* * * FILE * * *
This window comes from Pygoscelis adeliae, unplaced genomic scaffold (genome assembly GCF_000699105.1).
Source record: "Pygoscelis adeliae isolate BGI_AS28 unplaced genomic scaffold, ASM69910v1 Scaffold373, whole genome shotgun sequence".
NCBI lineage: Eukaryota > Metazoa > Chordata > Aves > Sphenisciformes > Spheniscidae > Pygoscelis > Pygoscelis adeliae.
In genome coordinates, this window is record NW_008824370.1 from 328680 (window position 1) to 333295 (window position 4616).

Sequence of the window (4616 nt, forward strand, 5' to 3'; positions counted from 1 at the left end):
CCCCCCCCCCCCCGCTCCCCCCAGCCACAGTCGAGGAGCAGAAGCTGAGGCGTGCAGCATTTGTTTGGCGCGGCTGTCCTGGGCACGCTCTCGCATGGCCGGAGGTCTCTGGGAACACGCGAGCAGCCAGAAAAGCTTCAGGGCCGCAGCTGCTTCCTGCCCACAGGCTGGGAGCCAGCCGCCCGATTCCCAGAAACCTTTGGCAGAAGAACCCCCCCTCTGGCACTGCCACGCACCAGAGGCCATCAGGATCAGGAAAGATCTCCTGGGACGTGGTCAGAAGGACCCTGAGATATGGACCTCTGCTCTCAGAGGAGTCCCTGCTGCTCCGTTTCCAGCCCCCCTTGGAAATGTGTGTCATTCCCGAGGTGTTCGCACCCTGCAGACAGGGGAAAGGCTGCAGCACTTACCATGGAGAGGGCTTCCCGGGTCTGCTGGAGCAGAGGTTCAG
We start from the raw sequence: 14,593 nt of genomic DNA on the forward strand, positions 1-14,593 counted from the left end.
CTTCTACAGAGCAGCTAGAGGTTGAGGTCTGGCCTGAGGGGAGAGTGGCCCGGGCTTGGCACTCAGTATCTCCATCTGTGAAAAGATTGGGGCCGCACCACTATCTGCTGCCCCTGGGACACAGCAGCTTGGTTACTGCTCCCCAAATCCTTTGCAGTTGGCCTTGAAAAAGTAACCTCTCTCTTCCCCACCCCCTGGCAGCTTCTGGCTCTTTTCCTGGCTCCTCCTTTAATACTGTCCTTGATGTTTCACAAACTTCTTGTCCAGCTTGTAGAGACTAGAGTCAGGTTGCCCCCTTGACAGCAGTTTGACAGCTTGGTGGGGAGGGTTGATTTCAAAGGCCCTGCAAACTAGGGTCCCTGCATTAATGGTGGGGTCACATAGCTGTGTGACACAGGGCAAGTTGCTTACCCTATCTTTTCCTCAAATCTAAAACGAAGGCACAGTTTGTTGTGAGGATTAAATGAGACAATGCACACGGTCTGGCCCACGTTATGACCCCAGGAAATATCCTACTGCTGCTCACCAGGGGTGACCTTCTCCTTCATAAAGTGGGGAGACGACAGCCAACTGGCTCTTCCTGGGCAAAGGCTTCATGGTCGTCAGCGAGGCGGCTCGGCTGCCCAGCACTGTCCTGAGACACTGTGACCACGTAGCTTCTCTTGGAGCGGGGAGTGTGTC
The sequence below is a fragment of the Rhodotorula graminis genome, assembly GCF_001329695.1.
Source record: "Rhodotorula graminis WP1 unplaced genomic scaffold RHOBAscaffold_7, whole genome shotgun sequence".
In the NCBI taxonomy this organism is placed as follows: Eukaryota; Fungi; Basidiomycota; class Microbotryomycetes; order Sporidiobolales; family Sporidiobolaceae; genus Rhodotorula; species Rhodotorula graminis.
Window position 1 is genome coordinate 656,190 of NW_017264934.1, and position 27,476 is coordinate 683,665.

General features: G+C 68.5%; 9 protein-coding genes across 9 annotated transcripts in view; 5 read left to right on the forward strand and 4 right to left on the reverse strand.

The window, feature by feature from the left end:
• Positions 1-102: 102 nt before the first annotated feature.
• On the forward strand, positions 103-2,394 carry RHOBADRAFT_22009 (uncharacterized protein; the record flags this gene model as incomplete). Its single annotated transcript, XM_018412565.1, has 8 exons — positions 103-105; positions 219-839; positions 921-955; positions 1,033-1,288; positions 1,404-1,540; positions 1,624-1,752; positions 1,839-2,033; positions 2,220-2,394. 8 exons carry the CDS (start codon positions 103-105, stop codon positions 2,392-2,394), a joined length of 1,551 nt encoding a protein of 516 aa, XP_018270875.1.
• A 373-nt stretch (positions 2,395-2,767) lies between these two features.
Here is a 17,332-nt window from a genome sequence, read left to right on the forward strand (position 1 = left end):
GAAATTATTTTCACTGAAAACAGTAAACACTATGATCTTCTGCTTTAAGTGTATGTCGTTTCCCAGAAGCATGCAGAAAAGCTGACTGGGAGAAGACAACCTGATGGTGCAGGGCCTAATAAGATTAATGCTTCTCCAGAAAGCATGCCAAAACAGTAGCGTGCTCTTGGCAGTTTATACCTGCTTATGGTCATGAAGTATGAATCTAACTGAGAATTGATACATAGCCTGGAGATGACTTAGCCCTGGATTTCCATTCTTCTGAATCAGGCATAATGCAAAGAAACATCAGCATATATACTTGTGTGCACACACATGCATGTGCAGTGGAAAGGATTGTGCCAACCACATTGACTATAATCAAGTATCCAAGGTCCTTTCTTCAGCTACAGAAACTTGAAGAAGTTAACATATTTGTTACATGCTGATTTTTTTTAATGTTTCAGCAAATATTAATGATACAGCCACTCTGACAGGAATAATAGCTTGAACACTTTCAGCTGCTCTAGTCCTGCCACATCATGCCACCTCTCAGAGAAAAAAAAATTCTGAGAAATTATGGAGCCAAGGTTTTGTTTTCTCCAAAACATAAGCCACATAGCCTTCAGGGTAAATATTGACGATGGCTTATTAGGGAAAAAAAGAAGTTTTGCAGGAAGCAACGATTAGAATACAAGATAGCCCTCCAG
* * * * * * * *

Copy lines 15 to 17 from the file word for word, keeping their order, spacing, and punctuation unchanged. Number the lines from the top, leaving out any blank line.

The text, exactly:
• Positions 1-102: 102 nt before the first annotated feature.
• On the forward strand, positions 103-2,394 carry RHOBADRAFT_22009 (uncharacterized protein; the record flags this gene model as incomplete). Its single annotated transcript, XM_018412565.1, has 8 exons — positions 103-105; positions 219-839; positions 921-955; positions 1,033-1,288; positions 1,404-1,540; positions 1,624-1,752; positions 1,839-2,033; positions 2,220-2,394. 8 exons carry the CDS (start codon positions 103-105, stop codon positions 2,392-2,394), a joined length of 1,551 nt encoding a protein of 516 aa, XP_018270875.1.
• A 373-nt stretch (positions 2,395-2,767) lies between these two features.